Feet of Clay : Discworld

  • by Terry Pratchett
  • Narrated by Nigel Planer
  • Series: Discworld
  • 9 hrs and 35 mins
  • Unabridged Audiobook

Publisher's Summary

Who's murdering harmless old men? Who's poisoning the Patrician? As autumn fogs hold Ankh-Morpork in their grip, the City Watch has to track down a murderer who can't be seen.Maybe the golems know something - but the solemn men of clay, who work all day and night and are never any trouble to anyone, have started to commit suicide...It's not as if the Watch hasn't got problems of its own. There's a werewolf suffering from Pre-Lunar Tension, Corporal Nobbs is hob-nobbing with the nobs, and there's something really strange about the new dwarf recruit, especially his earrings and eyeshadow.Who can you trust when there are mobs on the street and plotters in the night and all the clues point the wrong way? In the gloom of the night, Watch Commander Sir Samuel Vimes finds that the truth may not be out there after all...

More

What the Critics Say

"Most writers would have trouble producing a full page of the rich zaniness with which Terry Pratchett fills entire novels. His comic fantasies have plots and characters, but they're really about language. They beg to be read aloud." (AudioFile)

More

See More Like This

Customer Reviews

Most Helpful

Oof.

No, no - not quite right. There's a fine line between giving characters, well, character - and hamming it up more than Miss Piggy at the panto. Stephen Briggs gets this right, and I commend those Pratchett novels he has narrated to your attention: distinct enough to be interesting, normal enough not to be annoying. This doesn't.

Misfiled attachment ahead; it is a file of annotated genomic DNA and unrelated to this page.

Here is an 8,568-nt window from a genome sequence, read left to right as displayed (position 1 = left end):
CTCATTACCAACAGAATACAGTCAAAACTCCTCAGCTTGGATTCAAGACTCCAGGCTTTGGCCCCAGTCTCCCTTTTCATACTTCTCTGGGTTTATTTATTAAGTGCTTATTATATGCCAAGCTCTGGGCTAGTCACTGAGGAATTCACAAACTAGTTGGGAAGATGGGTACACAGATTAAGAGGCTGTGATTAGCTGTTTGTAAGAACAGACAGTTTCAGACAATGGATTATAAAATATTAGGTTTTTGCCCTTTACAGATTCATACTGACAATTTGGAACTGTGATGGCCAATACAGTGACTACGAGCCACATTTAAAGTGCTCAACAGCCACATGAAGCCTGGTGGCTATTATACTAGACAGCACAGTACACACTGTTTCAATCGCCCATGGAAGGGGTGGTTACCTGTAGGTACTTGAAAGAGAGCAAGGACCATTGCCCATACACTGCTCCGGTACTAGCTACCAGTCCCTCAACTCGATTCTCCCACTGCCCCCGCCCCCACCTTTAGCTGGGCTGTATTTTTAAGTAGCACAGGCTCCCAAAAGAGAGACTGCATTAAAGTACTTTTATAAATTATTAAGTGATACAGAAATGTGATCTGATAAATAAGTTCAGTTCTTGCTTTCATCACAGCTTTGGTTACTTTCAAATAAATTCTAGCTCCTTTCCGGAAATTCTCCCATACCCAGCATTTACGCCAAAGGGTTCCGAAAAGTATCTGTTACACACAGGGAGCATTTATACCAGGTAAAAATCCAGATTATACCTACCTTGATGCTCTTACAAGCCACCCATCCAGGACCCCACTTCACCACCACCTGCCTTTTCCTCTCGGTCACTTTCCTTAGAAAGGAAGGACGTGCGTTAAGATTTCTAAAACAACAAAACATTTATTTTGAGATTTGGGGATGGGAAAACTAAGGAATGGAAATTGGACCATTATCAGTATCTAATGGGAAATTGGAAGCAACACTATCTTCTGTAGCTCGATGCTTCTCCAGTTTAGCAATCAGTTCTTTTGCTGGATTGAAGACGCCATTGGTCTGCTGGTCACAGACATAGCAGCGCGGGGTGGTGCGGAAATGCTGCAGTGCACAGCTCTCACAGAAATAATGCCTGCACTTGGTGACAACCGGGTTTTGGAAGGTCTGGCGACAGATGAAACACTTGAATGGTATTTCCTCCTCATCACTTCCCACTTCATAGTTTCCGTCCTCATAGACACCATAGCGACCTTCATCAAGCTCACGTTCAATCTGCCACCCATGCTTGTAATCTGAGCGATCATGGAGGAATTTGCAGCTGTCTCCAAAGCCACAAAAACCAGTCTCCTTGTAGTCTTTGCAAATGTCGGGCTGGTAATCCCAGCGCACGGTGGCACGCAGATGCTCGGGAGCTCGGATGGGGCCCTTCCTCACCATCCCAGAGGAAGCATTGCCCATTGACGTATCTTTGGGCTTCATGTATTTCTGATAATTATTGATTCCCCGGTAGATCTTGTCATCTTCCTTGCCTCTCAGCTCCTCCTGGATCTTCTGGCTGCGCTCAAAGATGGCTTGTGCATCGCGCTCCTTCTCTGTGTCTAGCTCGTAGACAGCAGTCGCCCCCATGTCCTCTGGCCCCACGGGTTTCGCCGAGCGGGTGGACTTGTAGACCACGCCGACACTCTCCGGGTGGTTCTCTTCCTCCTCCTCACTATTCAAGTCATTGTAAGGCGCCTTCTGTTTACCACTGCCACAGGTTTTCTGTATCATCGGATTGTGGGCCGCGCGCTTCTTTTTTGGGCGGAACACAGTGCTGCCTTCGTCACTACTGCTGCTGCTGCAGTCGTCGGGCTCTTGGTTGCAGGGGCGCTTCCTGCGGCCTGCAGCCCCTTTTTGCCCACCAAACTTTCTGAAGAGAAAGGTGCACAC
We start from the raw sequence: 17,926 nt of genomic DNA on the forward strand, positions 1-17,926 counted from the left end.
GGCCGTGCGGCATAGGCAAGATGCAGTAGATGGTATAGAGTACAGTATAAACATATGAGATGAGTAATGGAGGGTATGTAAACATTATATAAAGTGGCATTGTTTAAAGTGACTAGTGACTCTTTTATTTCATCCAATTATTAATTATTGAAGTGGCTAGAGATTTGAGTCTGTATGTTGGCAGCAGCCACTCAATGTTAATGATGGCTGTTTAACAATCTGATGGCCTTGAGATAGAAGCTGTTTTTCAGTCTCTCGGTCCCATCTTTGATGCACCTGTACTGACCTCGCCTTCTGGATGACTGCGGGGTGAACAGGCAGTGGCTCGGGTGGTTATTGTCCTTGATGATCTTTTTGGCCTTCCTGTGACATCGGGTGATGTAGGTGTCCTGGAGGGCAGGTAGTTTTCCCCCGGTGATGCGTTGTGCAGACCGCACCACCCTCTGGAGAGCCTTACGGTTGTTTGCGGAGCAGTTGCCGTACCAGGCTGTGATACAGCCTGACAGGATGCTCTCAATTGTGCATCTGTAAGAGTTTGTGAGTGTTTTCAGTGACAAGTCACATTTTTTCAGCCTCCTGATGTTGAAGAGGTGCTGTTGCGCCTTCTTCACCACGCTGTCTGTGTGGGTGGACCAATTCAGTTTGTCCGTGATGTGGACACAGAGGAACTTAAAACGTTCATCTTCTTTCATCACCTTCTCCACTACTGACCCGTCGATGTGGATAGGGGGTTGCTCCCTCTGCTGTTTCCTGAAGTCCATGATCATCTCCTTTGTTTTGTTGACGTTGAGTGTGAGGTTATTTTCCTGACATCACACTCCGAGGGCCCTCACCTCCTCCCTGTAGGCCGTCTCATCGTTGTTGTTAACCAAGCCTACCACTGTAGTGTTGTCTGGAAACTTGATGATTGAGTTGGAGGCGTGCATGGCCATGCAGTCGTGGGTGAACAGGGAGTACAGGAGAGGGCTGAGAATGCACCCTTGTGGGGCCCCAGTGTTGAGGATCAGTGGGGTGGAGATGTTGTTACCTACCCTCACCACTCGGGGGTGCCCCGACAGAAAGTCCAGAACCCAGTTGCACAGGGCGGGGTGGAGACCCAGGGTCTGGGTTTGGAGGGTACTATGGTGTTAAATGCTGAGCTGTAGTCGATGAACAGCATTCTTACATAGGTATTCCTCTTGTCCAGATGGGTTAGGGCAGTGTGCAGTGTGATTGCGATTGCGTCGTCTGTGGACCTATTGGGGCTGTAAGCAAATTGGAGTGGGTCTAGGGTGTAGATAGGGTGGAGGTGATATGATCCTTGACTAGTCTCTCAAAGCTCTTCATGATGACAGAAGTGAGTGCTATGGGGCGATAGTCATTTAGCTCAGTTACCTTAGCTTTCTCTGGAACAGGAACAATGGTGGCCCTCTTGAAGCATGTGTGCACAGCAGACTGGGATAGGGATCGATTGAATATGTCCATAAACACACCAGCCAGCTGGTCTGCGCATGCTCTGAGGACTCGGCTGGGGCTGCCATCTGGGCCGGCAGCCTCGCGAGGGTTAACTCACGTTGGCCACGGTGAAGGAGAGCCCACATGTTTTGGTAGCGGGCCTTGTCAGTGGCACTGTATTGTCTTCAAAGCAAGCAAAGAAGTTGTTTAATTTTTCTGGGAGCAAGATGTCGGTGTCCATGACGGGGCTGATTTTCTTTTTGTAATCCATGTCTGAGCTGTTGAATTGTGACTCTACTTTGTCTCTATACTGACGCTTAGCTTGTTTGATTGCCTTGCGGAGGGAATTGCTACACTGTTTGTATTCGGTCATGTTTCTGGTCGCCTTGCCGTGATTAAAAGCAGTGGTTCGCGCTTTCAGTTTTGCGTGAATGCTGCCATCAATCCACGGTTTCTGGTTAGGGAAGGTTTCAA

Whilst the sample of this one was promising, in the end Mr Planer fairly pole-vaults that fine line after about half an hour of listening. Cloying, oily, self-satisfied: inadvertent, no doubt, but that is the sense of the narrator that comes across. I suspect it is because of how good an actor he actually is; but great imitation and variety is not really (when you think about it) what a listener seeks in a narrator. The world's greatest mimic would be a tiresome tale teller. Distinctions between characters in literary art are mostly a matter of rhythm and vocabulary, not accent. I felt the pace and character of Pratchett being wrestled rather artlessly away into a showcase for Planer's ability to gurgle, hiss and ooze about the place.

I could have done without the Ulster Sergeant Colon, too.
Read full review

- Paddington

Bad Narration and editing ruins this book

The narration has really got to a stage here where the more you listen to Planers interpretations the more you realise that its just not right.

However the worse thing about this book is the editing. At one part of the book Planer breaks character and rereads a section as he was not happy with it. This was not picked up on in editing and as a result you get Planer telling the reader he will read that section again.

If like me you love dicworld chances are that you will download this anyway, but please be prepared for a book you will probably think is the worst read in the series, which is a real shame when you consider just how good a book it actually is.
Read full review

- Matthew

Book Details

  • Release Date: 11-07-2007
  • Publisher: Random House AudioBooks